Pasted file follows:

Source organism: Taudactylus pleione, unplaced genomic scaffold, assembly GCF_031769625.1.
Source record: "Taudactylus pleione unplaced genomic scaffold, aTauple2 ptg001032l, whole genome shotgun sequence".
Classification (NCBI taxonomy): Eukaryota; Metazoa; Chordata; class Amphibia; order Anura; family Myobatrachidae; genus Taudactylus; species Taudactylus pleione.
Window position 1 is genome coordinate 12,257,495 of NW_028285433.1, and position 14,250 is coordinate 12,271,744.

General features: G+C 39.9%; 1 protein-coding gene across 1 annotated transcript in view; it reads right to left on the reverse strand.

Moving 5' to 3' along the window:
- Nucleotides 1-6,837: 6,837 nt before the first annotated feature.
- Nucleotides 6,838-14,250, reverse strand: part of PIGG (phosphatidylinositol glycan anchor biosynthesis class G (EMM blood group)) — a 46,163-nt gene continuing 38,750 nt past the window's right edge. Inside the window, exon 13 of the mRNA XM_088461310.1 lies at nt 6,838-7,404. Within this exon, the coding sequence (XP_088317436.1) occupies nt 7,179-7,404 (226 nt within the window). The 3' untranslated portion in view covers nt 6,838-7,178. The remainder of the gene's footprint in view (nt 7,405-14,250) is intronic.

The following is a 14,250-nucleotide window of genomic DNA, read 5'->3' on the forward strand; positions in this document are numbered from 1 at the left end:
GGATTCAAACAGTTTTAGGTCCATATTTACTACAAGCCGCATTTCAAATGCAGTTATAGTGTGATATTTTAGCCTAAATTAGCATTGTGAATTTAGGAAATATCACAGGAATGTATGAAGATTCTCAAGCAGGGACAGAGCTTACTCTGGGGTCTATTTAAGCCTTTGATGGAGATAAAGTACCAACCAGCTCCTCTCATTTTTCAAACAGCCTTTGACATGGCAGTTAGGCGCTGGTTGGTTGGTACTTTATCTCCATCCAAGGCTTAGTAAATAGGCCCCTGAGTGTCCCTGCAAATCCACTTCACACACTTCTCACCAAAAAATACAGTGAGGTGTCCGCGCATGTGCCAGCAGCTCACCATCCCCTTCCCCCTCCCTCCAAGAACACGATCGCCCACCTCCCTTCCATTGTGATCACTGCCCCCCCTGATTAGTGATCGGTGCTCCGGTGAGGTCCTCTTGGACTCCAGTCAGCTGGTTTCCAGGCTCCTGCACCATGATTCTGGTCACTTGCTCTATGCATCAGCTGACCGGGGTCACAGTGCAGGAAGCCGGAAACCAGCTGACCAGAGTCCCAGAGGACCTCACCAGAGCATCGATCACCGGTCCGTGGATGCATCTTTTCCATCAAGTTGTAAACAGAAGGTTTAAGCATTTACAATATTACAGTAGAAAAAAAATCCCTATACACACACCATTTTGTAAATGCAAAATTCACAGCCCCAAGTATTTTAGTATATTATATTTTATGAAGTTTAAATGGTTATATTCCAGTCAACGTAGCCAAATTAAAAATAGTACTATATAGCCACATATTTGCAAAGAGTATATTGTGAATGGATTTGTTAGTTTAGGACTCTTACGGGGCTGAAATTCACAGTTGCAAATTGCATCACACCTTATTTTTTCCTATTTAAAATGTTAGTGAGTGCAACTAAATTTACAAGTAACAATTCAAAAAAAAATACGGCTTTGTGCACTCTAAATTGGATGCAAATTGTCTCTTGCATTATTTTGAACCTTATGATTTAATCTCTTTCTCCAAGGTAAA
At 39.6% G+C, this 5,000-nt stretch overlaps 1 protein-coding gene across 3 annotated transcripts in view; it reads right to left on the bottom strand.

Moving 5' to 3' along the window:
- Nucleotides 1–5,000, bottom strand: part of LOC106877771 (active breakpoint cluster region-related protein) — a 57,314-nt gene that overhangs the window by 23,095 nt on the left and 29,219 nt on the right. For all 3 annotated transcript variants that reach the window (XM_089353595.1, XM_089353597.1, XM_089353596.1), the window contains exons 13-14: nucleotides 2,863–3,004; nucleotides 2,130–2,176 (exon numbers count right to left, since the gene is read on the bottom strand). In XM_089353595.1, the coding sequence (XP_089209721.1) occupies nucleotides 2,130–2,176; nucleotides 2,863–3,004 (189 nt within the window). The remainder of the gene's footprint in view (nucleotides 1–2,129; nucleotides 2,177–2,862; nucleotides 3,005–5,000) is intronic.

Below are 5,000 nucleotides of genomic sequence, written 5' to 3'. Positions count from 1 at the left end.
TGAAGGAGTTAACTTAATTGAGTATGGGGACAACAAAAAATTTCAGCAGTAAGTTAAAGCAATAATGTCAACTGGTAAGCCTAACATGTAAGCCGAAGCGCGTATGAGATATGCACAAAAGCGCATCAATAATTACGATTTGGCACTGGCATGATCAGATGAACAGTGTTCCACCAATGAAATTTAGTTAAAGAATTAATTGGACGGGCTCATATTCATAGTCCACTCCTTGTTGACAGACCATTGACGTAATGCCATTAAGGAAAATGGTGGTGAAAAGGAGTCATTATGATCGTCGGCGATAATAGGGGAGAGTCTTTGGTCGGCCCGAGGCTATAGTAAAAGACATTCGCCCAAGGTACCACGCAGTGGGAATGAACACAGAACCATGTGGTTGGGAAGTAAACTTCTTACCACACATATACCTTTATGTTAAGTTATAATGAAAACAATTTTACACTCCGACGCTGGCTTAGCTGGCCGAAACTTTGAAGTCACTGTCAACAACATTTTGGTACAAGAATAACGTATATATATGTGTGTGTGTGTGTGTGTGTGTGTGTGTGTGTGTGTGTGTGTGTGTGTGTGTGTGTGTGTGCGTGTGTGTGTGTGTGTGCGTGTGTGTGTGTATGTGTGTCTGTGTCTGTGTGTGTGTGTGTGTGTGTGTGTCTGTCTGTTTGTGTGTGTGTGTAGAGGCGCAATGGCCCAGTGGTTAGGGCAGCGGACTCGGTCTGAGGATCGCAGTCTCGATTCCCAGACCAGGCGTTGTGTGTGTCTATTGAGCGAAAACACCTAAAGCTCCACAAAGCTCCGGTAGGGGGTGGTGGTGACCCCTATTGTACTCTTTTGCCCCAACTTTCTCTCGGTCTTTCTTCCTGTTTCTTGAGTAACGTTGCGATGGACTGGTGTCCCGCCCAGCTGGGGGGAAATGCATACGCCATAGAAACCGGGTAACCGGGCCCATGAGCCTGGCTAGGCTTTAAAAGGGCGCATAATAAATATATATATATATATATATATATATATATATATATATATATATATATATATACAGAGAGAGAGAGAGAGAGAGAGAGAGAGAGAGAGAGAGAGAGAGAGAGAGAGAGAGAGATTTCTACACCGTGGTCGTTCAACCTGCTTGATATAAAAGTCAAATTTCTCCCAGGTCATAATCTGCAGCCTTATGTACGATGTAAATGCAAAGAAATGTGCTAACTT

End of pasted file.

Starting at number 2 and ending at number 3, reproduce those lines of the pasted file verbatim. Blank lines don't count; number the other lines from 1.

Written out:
Source record: "Taudactylus pleione unplaced genomic scaffold, aTauple2 ptg001032l, whole genome shotgun sequence".
Classification (NCBI taxonomy): Eukaryota; Metazoa; Chordata; class Amphibia; order Anura; family Myobatrachidae; genus Taudactylus; species Taudactylus pleione.